A Happening Place: Gwanghwamun Square on a Saturday
***Please note: This has a lot of pictures—very nice ones, I think!
This 555-meter-long and 34-meter-wide square is in front of Gwanghwamun, the main gate of Gyeongbokgung Palace, and one of Seoul’s main landmarks. Behind the palace compound is the Bukhansan Mountain to the north. Statues of Admiral Yi Sun-shin (who repelled the Japanese invasions of the 1590s) and King Sejong (who created the Korean alphabet), the historical figures most respected by Koreans, are on the square.
Walking south, the National Museum of Korean Contemporary History is on your left, then the Embassy of the USA and embassies of Austria, Australia and Finland. On the right, the main feature is the Sejong Center for the Performing Arts.
This square is often a rallying point for different demonstrations and protests, so you’ll always see a large police presence—also because of the embassies along here. It’s a perfect place for shows and expos as well, as so many people pass by here.
We spent many hours wandering around here last Saturday and were fascinated to get a sample of the kinds of events that take place here. In spite of the poor air quality (the yellow dust was rated at an emergency level) there were still many activities happening on the square.
First, at the north end, we found an exhibition for World Book Day 2016. What a fun and important thing, to encourage reading. Kids were reading in an open tent; people could borrow books from a small library; various artists were decorating or illustrating large “books”; huge mock-ups of famous titles, a book ‘tower’ and a large blue elephant illustrated the theme. A young lady invited passers-by to write on a large board, so I added to the messages—some about books and reading, many about Seoul and experiences in Seoul.
Next we saw a lovely 3-storied pagoda with lions as corner pillars and fanciful creatures at the base. It’s not marked in our guidebooks, so we wondered if it was new. It looks real enough. But, turns out it’s a paper pagoda lantern, copied from Hwaeum-sa Temple’s stone pagoda (National Treasure no 35), made on a wire frame and filled in with Korean traditional papers. It took about 4 months to manufacture the lantern using traditional methods of Korean lantern-making. It emphasizes a traditional image and colors of an ancient relic, rather than splendid colors. The 4 lions playing the role of pillar symbolize the lion’s courage in protecting Buddhist doctrines. At each of the 4 edges of the lantern are fairies playing music as an offering to Buddha. It will be here and lit up from April 20-May 15, 2016, as part of the general festivities for Buddha’s Birthday this year—on May 14, and a pubic holiday in Korea. It’s an amazing structure and we never guessed at first that it wasn’t solid!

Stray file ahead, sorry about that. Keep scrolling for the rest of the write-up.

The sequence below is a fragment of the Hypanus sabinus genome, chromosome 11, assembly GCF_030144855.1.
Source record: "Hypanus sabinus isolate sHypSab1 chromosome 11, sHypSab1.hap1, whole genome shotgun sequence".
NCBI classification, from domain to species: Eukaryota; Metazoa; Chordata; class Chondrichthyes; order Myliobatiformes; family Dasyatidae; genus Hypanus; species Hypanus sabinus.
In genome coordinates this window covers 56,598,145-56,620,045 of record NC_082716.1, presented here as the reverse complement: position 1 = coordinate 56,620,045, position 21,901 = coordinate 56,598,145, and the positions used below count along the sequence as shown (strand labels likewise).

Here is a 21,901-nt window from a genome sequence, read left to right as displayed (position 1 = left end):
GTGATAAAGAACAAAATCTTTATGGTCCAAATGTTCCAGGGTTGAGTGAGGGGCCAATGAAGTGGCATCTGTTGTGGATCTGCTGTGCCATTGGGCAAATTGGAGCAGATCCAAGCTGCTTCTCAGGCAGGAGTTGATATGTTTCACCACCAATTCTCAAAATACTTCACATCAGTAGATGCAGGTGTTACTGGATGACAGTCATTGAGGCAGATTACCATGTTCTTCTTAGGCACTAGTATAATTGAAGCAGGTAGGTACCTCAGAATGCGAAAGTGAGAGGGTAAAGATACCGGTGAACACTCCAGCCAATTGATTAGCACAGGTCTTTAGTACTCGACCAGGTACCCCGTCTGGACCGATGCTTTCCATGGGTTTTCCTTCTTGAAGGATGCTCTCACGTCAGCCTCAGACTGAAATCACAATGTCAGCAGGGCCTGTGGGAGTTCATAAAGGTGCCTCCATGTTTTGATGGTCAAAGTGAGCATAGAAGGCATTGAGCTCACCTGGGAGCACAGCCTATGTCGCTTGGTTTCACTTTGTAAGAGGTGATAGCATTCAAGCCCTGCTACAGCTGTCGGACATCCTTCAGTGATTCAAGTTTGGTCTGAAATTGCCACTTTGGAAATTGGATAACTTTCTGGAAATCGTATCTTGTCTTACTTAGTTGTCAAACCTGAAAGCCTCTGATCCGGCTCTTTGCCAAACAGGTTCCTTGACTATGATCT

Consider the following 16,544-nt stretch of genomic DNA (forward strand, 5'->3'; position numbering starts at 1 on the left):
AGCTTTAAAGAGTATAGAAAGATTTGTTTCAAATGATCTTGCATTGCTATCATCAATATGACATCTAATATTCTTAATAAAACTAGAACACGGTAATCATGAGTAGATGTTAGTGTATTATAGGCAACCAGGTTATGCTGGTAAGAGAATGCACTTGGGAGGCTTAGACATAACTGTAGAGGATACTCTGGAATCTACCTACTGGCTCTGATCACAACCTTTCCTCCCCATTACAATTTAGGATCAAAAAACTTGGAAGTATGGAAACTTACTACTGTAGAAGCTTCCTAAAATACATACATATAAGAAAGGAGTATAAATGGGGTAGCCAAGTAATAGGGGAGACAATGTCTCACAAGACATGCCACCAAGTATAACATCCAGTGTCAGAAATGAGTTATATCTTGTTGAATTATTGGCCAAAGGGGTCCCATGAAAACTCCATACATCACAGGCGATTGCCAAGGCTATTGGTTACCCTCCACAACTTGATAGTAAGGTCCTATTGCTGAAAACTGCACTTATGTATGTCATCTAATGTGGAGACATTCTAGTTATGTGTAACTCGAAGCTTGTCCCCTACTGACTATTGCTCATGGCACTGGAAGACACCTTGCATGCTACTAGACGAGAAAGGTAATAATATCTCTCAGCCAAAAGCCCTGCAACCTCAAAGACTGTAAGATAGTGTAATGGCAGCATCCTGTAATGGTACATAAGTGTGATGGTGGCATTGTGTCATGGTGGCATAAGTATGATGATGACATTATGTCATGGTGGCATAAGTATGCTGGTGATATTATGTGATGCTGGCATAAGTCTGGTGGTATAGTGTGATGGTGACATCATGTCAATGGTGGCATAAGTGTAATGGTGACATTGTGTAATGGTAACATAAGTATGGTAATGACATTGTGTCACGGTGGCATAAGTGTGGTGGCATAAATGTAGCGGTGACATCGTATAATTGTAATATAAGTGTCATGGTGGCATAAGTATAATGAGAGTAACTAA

A little beyond that is the statue of King Sejong, and we discovered that below that is an underground Exhibition Hall, half devoted to King Sejong, his life and accomplishments, and the other half to Admiral Yi. We explored both of them and they are well worth an hour or so. There’s a small café down there too.
Next we came across a lot of white tent-stalls, and discovered they are part of an Integrative Medicine and Healthy Lifestyle Fair, which was on for the Friday and Saturday. It was fun to breeze through that, looking at some of the goods and ideas on offer (what we could understand anyway!).
The statue of Admiral Yi towers above the wide metro entrance ramp to Gwanghwamun Station, Line 5. That morning as we walked towards the statue we were very lucky to happen on some traditional Korean dancing near the metro entrance. A group of women dressed in white hanboks with either green or orange trimmings were performing a Ganggang Suwollae. This is a traditional round dance, performed at the time of a full moon, and is to bring hope for a good agricultural year. Three leaders sang as the only form of musical accompaniment and also guided some of the dancers. It was wonderful to watch the group circling, dividing into lines, flowing into an “S” shape, or forming a human arch.
At the southern tip, just beyond the statue of Admiral Yi on a tall pedestal with fountain jets at its base, is the tented Gwanghwamun Family Memorial Altar to commemorate the Sewol Ferry Disaster on April 16, 2014. Tragically, 304 people died, most of them school children on a field trip. Sadly, 9 have yet to be found. This Memorial has been here a while, and many people come to pay respects or add a yellow ribbon.
Who would have thought that in such a
relatively short distance we could experience so many different things and learn so much abut Korea!